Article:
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Old 23 March 2018, 20:42   #88
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They created their own graphics and audio chips because at that time off-the-shelf parts did not exist for what they wanted to achieve. But by the early 90s it was no longer feasible for Commodore to compete with specialized chip manufacturers. By the late 90s it would have been outright impossible.

Had Commodore survived, the technological path would definitely have resembled that of Apple's, with increasingly standard hardware components. It's not that Commodore particularly couldn't keep up with custom parts; no one else could either as we can see from the results today.

The operating system and all the software that ran on it was definitely a big part of the Amiga experience. Not everyone just played games or watched demos.
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Old 23 March 2018, 21:39   #89
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Originally Posted by PortuguesePilot View Post
It's kind of hard to make sense of a comment that has no commas what so ever. But it seems to me that both nexus and trixster were saying that the so-called NG is an "evolution" of sorts. I fail to see how, honestly. The features that made the Amiga BE the Amiga (and not be an ST or an Archimedes or a PC) WAS the hardware. Was the specific nature of its hardware. Without it, the Amiga wasn't an Amiga. To deny that and to follow the OS route on hardware that is NOT compatible with what made the Amiga DOES NOT turn those computers into Amigas.

Much of what made the Amiga was the hardware and the games/programs that "banged it". A couple of CLI programs that run natively on a derivative OS doesn't make the computer that runs it an "Amiga". Some of those computers have no soul, much like a generic PC. If they're turned off and someone asks a bystander "what computer is this" they would unequivocally say "it's a PC" or "it's a Mac" but never, EVER "it's an Amiga". Because they aren't. Even with them turned on I'd argue that 99% of people would still call them PC/Macs and not Amigas. Heck, even I wouldn't call them Amigas, and I fully know what they are.

When your goal is to go the PPC, x86 or even x64 route for the sake of it alone, then you are going on a merger path to the Wintel/Apple machines that run the show. If what simply constitutes the Amiga is a mere OS, then the Amiga has failed. Might as well just embrace Wintels/Apples and stop pretending.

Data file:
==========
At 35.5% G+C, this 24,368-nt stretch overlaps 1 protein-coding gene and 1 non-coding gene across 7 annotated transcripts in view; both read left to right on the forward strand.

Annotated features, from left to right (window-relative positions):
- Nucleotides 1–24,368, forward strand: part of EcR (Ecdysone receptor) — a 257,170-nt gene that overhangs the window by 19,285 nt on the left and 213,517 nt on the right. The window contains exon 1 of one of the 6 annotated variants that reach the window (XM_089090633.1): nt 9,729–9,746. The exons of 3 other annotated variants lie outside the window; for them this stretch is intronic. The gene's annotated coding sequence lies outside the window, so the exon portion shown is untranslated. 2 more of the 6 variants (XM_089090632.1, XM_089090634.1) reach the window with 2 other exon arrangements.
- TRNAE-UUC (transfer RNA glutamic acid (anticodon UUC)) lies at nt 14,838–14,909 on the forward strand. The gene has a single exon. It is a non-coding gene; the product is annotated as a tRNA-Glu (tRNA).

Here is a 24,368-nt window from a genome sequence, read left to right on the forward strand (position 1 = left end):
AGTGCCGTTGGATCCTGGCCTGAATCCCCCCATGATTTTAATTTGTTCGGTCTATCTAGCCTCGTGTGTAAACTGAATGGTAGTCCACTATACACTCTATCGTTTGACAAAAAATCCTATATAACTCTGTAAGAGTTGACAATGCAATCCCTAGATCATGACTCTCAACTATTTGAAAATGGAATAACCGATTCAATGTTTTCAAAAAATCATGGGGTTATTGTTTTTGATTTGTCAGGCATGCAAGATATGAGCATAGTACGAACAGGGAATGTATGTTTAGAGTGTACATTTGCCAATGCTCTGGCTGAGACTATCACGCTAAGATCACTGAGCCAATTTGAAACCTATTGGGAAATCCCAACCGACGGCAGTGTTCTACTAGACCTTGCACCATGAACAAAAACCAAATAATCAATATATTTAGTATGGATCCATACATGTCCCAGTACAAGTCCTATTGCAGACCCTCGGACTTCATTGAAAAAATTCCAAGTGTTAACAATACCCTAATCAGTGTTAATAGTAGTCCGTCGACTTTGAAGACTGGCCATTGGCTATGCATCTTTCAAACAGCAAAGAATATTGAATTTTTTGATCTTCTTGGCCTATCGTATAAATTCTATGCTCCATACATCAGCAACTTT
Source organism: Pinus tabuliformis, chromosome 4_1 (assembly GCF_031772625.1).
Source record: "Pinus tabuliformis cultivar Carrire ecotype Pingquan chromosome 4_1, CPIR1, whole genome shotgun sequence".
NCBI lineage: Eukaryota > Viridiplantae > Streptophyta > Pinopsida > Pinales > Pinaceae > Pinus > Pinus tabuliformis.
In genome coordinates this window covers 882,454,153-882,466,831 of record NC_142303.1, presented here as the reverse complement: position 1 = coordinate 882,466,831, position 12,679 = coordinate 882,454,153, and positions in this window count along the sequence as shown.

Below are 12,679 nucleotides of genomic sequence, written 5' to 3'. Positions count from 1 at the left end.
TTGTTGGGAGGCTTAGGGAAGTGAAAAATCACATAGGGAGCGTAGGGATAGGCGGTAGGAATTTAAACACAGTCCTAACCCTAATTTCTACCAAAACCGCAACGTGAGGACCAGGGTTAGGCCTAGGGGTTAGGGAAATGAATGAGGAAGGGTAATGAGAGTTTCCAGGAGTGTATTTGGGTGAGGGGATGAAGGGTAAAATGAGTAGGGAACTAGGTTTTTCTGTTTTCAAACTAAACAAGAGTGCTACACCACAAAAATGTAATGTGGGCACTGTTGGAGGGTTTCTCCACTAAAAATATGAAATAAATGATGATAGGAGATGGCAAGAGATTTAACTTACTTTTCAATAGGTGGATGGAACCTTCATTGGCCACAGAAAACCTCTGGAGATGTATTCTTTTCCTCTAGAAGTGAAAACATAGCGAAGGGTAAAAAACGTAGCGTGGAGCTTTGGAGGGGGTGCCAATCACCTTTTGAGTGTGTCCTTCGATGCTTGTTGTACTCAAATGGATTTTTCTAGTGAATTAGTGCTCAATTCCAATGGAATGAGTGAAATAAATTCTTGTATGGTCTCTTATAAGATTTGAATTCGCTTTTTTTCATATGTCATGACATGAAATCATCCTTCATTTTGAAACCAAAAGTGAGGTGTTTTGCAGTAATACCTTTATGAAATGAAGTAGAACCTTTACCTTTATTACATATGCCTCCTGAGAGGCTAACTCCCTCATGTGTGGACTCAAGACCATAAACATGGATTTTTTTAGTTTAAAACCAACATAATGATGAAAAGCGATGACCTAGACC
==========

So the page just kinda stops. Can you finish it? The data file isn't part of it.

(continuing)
The original Amigas existed 'cos a team of people put together a couple of custom chips with an off-the-shelf CPU. It had two distinct versions (OCS/ECS and AGA) and saddly, had no continuation after 1994. The OS (Workbench) was just there... And most of the software that most people ran on their Amigas didn't even need the OS in the first place. Only by embracing that legacy (the whole thing, not just the OS) - from the base hardware - would the so-called NG Amigas actually BE Amigas. As they stand, they're little more than PCs/Macs running a derivative, obsolete, unneeded and underwhelming OS that - truth be told - stands as no competition to Windows or Mac OS X.

I LOVE the Amiga. Sometimes it seems that I love it to the death. I'll die loving it. But the Amiga has been dead since 1994. These computers - the so called NG, charming as they may be in their own right (and, as I said, I'm all for diversity) - are little more than mere posers.

I guess this is yet another one of those Amiga-related issues that simply will never see a community consensus.
on point.

amiga is dead. Long live amiga.

amiga was an hardware standard. Not a software standard, not an os.
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Old 23 March 2018, 21:59   #90
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They created their own graphics and audio chips because at that time off-the-shelf parts did not exist for what they wanted to achieve. But by the early 90s it was no longer feasible for Commodore to compete with specialized chip manufacturers. By the late 90s it would have been outright impossible.

Had Commodore survived, the technological path would definitely have resembled that of Apple's, with increasingly standard hardware components. It's not that Commodore particularly couldn't keep up with custom parts; no one else could either as we can see from the results today.

The operating system and all the software that ran on it was definitely a big part of the Amiga experience. Not everyone just played games or watched demos.
Also, anyone who wanted to use an Amiga seriously beyond ~1995 would have purchased a graphics card. 24-bit, chunky graphics. A video chip from Cirrus Logic or S3, makers of PC video chips. No more Denise/Lisa. Also, if you were to install AmigaOS 4 on such a machine with a PPC accelerator, the 68k CPU is also bypassed. Is this no longer an Amiga?
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Old 23 March 2018, 22:57   #91
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People who claim that the Amiga is a hardware platform and that the OS is unimportant is either a demo coder or a lamer.
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Old 23 March 2018, 23:12   #92
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People who claim that the Amiga is a hardware platform and that the OS is unimportant is either a demo coder or a lamer.
Or just, you know, people with a different opinion?